The name might become irrelevant soon, but Rodgers is a strong RB2 or flex position starter until Week 5 when Doug Martin returns from suspension. Rodgers played well in his limited starting role last year, and the Buccaneers’ easy early schedule makes him a can’t-miss option on most rosters. The Bears’ vaunted 1985 defense is a white whale that Chicago’s franchise and its fans may always seek but never catch again. Don’t take too much stock in Chicago’s good performance against the Atlanta Falcons, limiting Devonta Freeman and Tevin Coleman to 53 yards on 20 carries. It won’t happen two weeks in a row. Last year’s rushing defense ranked 26th overall at 121.9 yards and just over 1.1 touchdowns per game. What I wrote last week needs to be repeated: In 2016, Rogers rushed for 560 yards and two touchdowns in 10 games (five starts). In the final two games, he had 32 carries for 138 yards and one touchdown. Last week’s game at Miami was rescheduled for Week 11 due to Hurricane Irma. Rodgers would have feasted on the Dolphins, according to last year’s statistics and the Bears will be just another victim.
Bilal Powell, RB, New York Jets (at Oakland)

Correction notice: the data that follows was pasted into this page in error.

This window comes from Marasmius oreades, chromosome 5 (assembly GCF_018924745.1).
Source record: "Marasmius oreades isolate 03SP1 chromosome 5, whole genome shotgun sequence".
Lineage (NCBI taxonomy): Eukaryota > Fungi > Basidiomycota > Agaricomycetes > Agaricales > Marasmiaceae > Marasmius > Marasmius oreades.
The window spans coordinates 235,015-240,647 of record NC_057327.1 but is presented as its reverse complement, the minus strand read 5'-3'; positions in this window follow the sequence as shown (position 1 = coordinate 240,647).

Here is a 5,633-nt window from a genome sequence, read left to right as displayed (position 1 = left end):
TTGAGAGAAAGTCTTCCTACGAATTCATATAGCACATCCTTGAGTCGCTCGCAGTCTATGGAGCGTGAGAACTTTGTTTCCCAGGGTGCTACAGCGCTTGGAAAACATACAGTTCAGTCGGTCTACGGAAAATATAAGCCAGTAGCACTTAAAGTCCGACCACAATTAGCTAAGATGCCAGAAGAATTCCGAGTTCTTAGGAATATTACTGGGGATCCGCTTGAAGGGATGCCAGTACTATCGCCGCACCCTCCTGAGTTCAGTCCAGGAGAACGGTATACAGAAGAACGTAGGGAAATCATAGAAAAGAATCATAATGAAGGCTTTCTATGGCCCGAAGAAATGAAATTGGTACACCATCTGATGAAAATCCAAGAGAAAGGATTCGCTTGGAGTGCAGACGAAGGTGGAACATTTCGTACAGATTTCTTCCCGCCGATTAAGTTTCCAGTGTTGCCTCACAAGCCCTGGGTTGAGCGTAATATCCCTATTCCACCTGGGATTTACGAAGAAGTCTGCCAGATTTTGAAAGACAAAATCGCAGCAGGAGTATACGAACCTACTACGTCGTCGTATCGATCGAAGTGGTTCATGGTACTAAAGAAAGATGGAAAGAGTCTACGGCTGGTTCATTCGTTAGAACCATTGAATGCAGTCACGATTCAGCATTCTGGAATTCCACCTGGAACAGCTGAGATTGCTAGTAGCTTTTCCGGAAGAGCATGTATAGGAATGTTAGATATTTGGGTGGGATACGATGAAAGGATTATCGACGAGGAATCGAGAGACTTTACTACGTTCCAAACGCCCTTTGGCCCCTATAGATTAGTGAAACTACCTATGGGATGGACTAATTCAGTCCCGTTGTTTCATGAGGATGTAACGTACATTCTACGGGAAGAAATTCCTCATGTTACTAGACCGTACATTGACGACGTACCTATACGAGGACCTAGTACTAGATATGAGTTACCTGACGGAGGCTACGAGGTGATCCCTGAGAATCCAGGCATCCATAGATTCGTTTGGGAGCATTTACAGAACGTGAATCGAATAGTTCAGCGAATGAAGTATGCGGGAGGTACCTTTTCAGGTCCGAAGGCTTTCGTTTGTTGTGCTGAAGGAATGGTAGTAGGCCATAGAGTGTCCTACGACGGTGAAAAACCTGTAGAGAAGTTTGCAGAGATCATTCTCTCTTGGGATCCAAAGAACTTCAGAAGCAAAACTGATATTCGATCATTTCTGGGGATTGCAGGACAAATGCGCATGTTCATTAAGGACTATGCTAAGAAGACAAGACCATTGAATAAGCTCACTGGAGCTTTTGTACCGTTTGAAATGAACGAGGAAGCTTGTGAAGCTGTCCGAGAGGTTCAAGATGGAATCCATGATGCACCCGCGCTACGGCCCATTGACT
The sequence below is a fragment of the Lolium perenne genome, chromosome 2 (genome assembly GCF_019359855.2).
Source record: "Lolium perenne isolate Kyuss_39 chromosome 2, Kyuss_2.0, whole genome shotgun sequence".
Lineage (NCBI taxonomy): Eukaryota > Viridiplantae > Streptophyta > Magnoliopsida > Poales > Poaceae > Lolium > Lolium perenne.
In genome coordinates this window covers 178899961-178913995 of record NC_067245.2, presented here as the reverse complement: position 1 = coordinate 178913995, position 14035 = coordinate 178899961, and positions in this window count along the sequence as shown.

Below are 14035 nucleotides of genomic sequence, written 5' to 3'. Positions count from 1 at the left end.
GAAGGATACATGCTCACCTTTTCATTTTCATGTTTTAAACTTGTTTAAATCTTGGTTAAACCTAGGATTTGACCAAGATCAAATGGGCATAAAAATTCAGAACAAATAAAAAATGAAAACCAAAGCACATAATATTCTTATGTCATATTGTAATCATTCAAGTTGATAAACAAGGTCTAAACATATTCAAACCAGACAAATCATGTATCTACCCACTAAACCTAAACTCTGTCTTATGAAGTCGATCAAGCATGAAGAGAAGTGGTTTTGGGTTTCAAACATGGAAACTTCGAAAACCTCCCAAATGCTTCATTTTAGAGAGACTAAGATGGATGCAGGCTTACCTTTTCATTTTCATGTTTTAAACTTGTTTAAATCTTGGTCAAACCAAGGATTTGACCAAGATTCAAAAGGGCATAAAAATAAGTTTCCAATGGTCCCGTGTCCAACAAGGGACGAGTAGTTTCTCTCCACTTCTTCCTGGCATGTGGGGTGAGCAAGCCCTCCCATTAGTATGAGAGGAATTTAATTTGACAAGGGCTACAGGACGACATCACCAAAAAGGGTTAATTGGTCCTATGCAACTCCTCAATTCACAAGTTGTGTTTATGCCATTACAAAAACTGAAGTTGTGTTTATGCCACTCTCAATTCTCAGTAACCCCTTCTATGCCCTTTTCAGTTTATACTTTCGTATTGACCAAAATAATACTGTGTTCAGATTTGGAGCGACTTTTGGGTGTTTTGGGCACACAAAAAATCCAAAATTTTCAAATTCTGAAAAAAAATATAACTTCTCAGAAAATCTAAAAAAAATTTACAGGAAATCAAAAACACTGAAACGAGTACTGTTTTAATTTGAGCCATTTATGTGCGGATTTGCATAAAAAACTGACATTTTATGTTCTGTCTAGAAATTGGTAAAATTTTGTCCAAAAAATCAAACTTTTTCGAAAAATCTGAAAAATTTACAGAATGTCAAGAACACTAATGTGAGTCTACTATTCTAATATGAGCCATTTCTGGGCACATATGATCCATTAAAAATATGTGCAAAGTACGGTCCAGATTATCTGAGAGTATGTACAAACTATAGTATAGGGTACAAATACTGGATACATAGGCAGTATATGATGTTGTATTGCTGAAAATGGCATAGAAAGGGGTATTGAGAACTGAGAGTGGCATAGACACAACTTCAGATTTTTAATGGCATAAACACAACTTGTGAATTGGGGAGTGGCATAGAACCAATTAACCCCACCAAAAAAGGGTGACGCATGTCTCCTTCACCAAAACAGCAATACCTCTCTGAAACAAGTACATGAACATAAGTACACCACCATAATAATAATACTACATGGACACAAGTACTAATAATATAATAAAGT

Value can be found in the Jets’ offense despite last week’s horrid performance. Powell won’t be at the top of anyone’s rankings but he’s good enough to be started in leagues that award one point per reception (PPR). Powell rushed for 722 yards on 133 attempts (5.5 average) and three touchdowns with 58 receptions for 388 yards (6.7 average) and two touchdowns last year. He had seven carries for 22 yards and gained 17 yards on five receptions in Week 1. This doesn’t sound like a ringing endorsement, but I have faith that talent and opportunity will win out. Matt Forte will be 32 years old in December. His production keeps declining, averaging 3.7 yards per carry in 2016. Powell turns 29 next month. He’s no spring chicken either but he remains the Jets’ best option. The Oakland Raiders have a powerful offense that will torch New York’s defense. Jets-Raiders is a lopsided game in which one team is trying to win the Super Bowl and the other team wants the No. 1 overall pick in the 2018 draft. I envision the Jets getting down early and Powell playing a big role in the passing game against an Oakland defense that was the seventh-worst unit in 2016 at 375.1 yards per game. On the ground, Oakland’s defense averaged 117.6 yards and 1.1 touchdowns; receiving wasn’t any better at 266.7 yards and 1.7 touchdowns. Those underwhelming numbers are why Powell is fantasy relevant on an irrelevant team when the right matchup arises.